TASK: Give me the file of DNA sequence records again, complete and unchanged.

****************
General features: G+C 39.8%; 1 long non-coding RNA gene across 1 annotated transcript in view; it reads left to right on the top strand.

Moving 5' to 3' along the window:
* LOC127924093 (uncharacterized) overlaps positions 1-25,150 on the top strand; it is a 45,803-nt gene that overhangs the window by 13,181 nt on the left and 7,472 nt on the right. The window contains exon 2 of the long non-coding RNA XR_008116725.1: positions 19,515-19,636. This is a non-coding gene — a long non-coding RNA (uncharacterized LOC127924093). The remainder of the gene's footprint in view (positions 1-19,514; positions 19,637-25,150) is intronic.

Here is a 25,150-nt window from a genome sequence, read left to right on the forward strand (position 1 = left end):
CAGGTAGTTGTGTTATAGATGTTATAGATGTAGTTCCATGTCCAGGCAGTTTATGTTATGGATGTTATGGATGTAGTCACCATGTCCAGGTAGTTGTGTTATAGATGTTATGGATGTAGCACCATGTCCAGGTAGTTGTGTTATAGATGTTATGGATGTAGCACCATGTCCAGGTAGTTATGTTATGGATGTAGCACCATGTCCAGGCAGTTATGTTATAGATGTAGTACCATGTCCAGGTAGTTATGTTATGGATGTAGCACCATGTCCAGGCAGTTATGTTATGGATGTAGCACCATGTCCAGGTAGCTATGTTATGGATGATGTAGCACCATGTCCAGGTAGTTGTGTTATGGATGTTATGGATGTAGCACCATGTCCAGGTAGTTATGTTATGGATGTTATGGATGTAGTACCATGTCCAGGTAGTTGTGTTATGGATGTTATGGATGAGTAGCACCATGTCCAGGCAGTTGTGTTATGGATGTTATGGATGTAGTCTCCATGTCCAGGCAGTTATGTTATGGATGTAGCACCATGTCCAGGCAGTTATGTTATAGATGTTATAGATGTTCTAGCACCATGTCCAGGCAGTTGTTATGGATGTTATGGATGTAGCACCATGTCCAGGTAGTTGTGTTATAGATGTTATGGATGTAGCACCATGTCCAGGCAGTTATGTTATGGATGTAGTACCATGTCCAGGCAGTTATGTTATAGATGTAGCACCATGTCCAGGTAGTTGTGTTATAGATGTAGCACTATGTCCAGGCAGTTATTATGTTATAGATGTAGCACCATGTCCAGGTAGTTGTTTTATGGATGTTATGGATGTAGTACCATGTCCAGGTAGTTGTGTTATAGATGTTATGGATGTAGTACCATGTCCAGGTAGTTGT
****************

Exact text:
General features: G+C 39.8%; 1 long non-coding RNA gene across 1 annotated transcript in view; it reads left to right on the top strand.

Moving 5' to 3' along the window:
* LOC127924093 (uncharacterized) overlaps positions 1-25,150 on the top strand; it is a 45,803-nt gene that overhangs the window by 13,181 nt on the left and 7,472 nt on the right. The window contains exon 2 of the long non-coding RNA XR_008116725.1: positions 19,515-19,636. This is a non-coding gene — a long non-coding RNA (uncharacterized LOC127924093). The remainder of the gene's footprint in view (positions 1-19,514; positions 19,637-25,150) is intronic.

Here is a 25,150-nt window from a genome sequence, read left to right on the forward strand (position 1 = left end):
CAGGTAGTTGTGTTATAGATGTTATAGATGTAGTTCCATGTCCAGGCAGTTTATGTTATGGATGTTATGGATGTAGTCACCATGTCCAGGTAGTTGTGTTATAGATGTTATGGATGTAGCACCATGTCCAGGTAGTTGTGTTATAGATGTTATGGATGTAGCACCATGTCCAGGTAGTTATGTTATGGATGTAGCACCATGTCCAGGCAGTTATGTTATAGATGTAGTACCATGTCCAGGTAGTTATGTTATGGATGTAGCACCATGTCCAGGCAGTTATGTTATGGATGTAGCACCATGTCCAGGTAGCTATGTTATGGATGATGTAGCACCATGTCCAGGTAGTTGTGTTATGGATGTTATGGATGTAGCACCATGTCCAGGTAGTTATGTTATGGATGTTATGGATGTAGTACCATGTCCAGGTAGTTGTGTTATGGATGTTATGGATGAGTAGCACCATGTCCAGGCAGTTGTGTTATGGATGTTATGGATGTAGTCTCCATGTCCAGGCAGTTATGTTATGGATGTAGCACCATGTCCAGGCAGTTATGTTATAGATGTTATAGATGTTCTAGCACCATGTCCAGGCAGTTGTTATGGATGTTATGGATGTAGCACCATGTCCAGGTAGTTGTGTTATAGATGTTATGGATGTAGCACCATGTCCAGGCAGTTATGTTATGGATGTAGTACCATGTCCAGGCAGTTATGTTATAGATGTAGCACCATGTCCAGGTAGTTGTGTTATAGATGTAGCACTATGTCCAGGCAGTTATTATGTTATAGATGTAGCACCATGTCCAGGTAGTTGTTTTATGGATGTTATGGATGTAGTACCATGTCCAGGTAGTTGTGTTATAGATGTTATGGATGTAGTACCATGTCCAGGTAGTTGT